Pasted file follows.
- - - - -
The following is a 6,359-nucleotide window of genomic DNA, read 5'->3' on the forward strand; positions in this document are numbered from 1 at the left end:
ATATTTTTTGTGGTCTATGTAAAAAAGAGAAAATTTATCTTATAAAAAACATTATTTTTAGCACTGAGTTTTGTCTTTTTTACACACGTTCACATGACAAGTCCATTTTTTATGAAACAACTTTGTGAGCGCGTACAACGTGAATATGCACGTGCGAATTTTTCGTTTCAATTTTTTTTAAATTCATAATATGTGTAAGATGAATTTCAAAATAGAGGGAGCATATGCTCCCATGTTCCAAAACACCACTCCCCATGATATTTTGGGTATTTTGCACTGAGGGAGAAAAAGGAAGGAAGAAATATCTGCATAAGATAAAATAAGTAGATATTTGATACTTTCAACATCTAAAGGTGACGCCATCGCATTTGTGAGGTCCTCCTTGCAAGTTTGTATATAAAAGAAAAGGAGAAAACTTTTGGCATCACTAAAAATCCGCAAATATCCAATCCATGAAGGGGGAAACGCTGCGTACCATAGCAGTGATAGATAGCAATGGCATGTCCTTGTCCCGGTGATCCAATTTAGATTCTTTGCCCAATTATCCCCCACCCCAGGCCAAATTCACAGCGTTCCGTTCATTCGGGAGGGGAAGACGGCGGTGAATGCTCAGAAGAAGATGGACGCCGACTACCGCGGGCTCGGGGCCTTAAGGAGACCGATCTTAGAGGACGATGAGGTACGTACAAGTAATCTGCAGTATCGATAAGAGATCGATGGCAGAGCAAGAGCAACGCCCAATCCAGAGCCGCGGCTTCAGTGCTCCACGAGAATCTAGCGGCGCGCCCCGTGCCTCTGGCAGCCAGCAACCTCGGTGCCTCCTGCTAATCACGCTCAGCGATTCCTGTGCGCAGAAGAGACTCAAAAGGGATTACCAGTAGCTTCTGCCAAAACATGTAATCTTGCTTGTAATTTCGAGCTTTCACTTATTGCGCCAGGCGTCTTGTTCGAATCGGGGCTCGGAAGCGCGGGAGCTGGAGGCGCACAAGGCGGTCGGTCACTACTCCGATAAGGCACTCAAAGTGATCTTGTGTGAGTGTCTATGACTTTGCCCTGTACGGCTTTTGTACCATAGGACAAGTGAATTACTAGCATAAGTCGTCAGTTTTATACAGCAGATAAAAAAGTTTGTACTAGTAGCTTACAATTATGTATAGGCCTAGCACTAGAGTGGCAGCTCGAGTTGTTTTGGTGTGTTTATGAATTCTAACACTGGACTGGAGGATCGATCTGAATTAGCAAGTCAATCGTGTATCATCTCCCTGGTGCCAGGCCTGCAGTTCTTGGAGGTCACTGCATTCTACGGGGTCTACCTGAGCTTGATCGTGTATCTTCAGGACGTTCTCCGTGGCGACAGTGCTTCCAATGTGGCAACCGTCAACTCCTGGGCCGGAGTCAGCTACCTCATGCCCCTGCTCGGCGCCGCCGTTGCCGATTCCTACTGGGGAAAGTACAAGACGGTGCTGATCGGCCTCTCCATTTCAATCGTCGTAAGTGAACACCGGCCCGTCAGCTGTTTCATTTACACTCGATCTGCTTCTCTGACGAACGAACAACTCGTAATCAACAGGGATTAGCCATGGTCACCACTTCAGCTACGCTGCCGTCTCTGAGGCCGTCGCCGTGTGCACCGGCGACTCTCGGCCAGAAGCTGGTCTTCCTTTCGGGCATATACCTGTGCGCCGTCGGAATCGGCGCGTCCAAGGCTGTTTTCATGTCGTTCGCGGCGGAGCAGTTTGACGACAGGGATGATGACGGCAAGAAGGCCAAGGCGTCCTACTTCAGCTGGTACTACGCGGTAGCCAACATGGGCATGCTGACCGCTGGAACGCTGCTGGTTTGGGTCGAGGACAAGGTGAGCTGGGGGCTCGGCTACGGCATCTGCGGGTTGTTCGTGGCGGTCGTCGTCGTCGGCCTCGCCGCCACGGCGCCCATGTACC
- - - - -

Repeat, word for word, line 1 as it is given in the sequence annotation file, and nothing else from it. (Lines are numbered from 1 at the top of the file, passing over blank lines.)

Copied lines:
The following is a 6,359-nucleotide window of genomic DNA, read 5'->3' on the forward strand; positions in this document are numbered from 1 at the left end: